Antarctic Circumpolar Current Responds to Global Climate: Study

A recent study published in the journal Nature has revealed that the Antarctic Circumpolar Current (ACC), an ocean current connecting the Indian, Atlantic, and Pacific oceans, has been speeding up in recent decades due to a warming climate.

The study, which examined the ACC’s speed over the last 5.3 million years, found that the current responds to global climate changes by either accelerating or slowing down, with significant consequences for the stability of Antarctica’s ice sheets.

Importance of the Antarctic Circumpolar Current

The ACC plays a crucial role in regulating the global climate and is the world’s most powerful means of inter-basin exchange of heat, carbon dioxide, chemicals, and biology.

Powered by continuous westerly winds, the ocean current circles Antarctica clockwise at about 4 kilometers per hour, carrying between 165 million and 182 million cubic meters of water each second. The ACC extends from the ocean’s surface to its bottom and measures up to 2,000 kilometers across.

Recent Changes in the ACC

Over the past four decades, the winds over the Southern Ocean, which encircles Antarctica, have gained strength by about 40 percent. As a result, the ACC has accelerated, causing relatively warm water from higher latitudes to reach the South Pole. In some parts of Antarctica, particularly in the western region, these warm waters are melting the undersides of ice shelves, contributing to ice loss and sea-level rise.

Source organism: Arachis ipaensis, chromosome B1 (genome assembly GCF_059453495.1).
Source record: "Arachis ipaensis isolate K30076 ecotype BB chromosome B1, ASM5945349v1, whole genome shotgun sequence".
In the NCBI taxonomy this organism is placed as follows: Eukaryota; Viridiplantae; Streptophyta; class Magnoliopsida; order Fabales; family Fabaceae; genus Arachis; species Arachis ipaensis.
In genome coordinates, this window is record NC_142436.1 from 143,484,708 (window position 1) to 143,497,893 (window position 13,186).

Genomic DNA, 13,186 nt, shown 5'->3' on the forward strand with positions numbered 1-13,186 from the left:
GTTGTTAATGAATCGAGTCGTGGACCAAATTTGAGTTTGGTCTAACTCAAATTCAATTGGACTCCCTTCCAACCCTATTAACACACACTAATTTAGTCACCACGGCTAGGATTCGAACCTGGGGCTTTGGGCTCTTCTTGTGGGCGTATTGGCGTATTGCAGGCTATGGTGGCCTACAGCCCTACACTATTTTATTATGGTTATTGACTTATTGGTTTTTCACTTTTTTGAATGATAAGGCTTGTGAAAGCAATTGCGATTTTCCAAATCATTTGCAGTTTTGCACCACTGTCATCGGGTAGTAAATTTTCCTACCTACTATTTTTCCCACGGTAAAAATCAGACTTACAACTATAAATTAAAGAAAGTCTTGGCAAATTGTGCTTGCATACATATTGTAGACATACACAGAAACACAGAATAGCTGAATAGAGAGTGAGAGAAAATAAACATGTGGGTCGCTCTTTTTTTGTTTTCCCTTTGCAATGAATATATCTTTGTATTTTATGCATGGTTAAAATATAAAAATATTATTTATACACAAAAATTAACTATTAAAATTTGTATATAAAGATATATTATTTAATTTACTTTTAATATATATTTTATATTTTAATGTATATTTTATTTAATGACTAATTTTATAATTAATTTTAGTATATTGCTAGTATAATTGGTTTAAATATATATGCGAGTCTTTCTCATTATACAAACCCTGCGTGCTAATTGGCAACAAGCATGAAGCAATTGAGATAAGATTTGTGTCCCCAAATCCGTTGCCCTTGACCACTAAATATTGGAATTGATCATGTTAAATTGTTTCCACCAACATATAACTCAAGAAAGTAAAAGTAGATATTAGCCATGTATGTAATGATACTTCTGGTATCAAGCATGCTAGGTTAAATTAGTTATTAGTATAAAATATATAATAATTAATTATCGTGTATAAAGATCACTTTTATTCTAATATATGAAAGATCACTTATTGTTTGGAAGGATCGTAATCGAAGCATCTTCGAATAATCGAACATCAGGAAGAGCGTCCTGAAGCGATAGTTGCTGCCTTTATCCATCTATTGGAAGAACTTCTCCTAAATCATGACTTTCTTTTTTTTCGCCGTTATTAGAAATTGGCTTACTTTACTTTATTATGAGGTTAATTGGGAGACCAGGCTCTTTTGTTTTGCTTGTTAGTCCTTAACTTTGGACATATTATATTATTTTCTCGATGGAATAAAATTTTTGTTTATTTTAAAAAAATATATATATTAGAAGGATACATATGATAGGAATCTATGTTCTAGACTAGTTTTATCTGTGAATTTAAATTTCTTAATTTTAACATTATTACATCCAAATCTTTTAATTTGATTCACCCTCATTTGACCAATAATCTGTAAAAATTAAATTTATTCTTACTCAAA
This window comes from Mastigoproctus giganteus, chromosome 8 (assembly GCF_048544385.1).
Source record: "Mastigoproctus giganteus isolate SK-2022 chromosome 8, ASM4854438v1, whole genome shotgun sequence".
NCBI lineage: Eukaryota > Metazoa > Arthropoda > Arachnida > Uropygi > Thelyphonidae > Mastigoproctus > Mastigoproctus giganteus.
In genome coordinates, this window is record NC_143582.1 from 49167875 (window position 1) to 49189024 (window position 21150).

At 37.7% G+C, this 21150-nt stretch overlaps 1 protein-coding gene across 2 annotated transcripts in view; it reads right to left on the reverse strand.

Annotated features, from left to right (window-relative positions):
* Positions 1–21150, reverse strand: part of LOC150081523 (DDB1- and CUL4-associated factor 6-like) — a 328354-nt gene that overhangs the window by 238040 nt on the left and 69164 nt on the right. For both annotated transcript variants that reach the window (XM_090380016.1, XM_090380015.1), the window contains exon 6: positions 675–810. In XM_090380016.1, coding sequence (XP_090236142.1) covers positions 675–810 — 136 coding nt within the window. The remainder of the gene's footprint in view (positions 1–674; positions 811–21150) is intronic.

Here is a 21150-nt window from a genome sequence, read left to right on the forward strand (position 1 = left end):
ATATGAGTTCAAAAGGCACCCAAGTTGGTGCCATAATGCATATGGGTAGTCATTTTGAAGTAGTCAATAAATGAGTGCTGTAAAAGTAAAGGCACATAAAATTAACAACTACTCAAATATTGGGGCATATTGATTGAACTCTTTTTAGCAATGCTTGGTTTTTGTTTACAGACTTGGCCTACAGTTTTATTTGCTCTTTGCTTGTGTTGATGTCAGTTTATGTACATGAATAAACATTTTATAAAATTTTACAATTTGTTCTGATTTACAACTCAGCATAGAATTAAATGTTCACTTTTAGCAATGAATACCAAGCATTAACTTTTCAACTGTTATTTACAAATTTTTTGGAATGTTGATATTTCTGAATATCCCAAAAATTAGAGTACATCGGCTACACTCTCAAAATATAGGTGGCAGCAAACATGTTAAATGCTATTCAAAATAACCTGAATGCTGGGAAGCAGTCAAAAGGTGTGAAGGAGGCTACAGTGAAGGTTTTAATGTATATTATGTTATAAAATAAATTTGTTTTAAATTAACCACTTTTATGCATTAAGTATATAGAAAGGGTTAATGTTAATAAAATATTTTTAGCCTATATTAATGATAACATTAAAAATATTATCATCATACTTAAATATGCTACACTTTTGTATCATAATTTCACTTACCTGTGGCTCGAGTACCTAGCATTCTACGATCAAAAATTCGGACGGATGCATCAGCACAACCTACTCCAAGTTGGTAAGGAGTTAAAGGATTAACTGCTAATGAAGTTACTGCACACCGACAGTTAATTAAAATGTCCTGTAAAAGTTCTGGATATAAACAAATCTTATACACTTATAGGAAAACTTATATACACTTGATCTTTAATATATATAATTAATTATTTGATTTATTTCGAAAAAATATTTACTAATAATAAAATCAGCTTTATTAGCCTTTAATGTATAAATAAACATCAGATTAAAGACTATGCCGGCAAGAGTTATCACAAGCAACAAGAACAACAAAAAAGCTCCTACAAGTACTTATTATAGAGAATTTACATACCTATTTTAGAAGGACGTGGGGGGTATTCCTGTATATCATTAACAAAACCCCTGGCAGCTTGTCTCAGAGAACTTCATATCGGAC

Study Findings and Implications

The study’s lead author, Frank Lamy from Germany’s Alfred Wegener Institute, emphasized the importance of understanding how the ACC responds to climate fluctuations, as this information could help in forecasting future climate and the stability of the Antarctic ice sheet.

By analyzing core samples from the Earth’s crust in the central South Pacific, the research team reconstructed the ACC’s flow speed over millions of years using an advanced X-ray technique.

The study found that during the last 800,000 years, when atmospheric carbon dioxide (CO2) levels varied from 170 to 300 parts per million, there was a close connection between ACC strength and glacial cycles. In warm periods and when atmospheric CO2 levels rose, the flow speed increased by up to 80 percent compared to the present, while it decreased by up to 50 percent during ice ages.

Future Projections and Need for Further Research

The researchers warn that due to human-caused climate change, the ACC is likely to grow stronger in the future, potentially accelerating the melting of Antarctic ice.

However, Lamy noted that more analysis is needed, as there might be significant differences in other sectors of the ACC, such as the Indian and Atlantic sectors. He emphasized the need for more sediment records from the vast ACC to better understand its spatial heterogeneity.



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